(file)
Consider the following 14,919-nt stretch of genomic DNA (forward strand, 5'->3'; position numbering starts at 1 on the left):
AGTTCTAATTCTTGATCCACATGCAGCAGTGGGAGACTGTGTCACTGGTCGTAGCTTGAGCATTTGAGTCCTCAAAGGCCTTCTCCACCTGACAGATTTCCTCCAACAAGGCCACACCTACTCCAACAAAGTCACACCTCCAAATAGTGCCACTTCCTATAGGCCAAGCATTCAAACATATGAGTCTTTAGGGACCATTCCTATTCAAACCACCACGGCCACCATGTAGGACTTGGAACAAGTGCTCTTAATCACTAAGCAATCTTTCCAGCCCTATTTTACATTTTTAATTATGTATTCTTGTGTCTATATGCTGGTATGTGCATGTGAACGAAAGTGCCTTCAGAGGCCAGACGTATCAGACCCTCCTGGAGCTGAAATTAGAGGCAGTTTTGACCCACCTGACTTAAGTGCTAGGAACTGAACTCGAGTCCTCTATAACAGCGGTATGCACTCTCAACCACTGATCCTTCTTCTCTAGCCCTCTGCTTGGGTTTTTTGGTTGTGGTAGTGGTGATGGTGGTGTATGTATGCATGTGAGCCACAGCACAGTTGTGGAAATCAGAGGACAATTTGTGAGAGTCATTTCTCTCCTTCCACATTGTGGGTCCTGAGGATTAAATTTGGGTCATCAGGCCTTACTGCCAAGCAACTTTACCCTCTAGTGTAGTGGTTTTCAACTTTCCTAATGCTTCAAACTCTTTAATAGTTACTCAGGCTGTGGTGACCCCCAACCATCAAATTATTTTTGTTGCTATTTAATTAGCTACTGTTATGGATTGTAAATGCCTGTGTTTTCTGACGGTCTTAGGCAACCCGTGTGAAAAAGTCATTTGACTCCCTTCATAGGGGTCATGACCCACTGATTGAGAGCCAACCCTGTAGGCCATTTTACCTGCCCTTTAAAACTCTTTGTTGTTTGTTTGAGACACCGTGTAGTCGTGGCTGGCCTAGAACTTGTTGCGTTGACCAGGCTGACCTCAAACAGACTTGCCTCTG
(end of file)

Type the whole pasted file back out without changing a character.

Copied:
Consider the following 14,919-nt stretch of genomic DNA (forward strand, 5'->3'; position numbering starts at 1 on the left):
AGTTCTAATTCTTGATCCACATGCAGCAGTGGGAGACTGTGTCACTGGTCGTAGCTTGAGCATTTGAGTCCTCAAAGGCCTTCTCCACCTGACAGATTTCCTCCAACAAGGCCACACCTACTCCAACAAAGTCACACCTCCAAATAGTGCCACTTCCTATAGGCCAAGCATTCAAACATATGAGTCTTTAGGGACCATTCCTATTCAAACCACCACGGCCACCATGTAGGACTTGGAACAAGTGCTCTTAATCACTAAGCAATCTTTCCAGCCCTATTTTACATTTTTAATTATGTATTCTTGTGTCTATATGCTGGTATGTGCATGTGAACGAAAGTGCCTTCAGAGGCCAGACGTATCAGACCCTCCTGGAGCTGAAATTAGAGGCAGTTTTGACCCACCTGACTTAAGTGCTAGGAACTGAACTCGAGTCCTCTATAACAGCGGTATGCACTCTCAACCACTGATCCTTCTTCTCTAGCCCTCTGCTTGGGTTTTTTGGTTGTGGTAGTGGTGATGGTGGTGTATGTATGCATGTGAGCCACAGCACAGTTGTGGAAATCAGAGGACAATTTGTGAGAGTCATTTCTCTCCTTCCACATTGTGGGTCCTGAGGATTAAATTTGGGTCATCAGGCCTTACTGCCAAGCAACTTTACCCTCTAGTGTAGTGGTTTTCAACTTTCCTAATGCTTCAAACTCTTTAATAGTTACTCAGGCTGTGGTGACCCCCAACCATCAAATTATTTTTGTTGCTATTTAATTAGCTACTGTTATGGATTGTAAATGCCTGTGTTTTCTGACGGTCTTAGGCAACCCGTGTGAAAAAGTCATTTGACTCCCTTCATAGGGGTCATGACCCACTGATTGAGAGCCAACCCTGTAGGCCATTTTACCTGCCCTTTAAAACTCTTTGTTGTTTGTTTGAGACACCGTGTAGTCGTGGCTGGCCTAGAACTTGTTGCGTTGACCAGGCTGACCTCAAACAGACTTGCCTCTG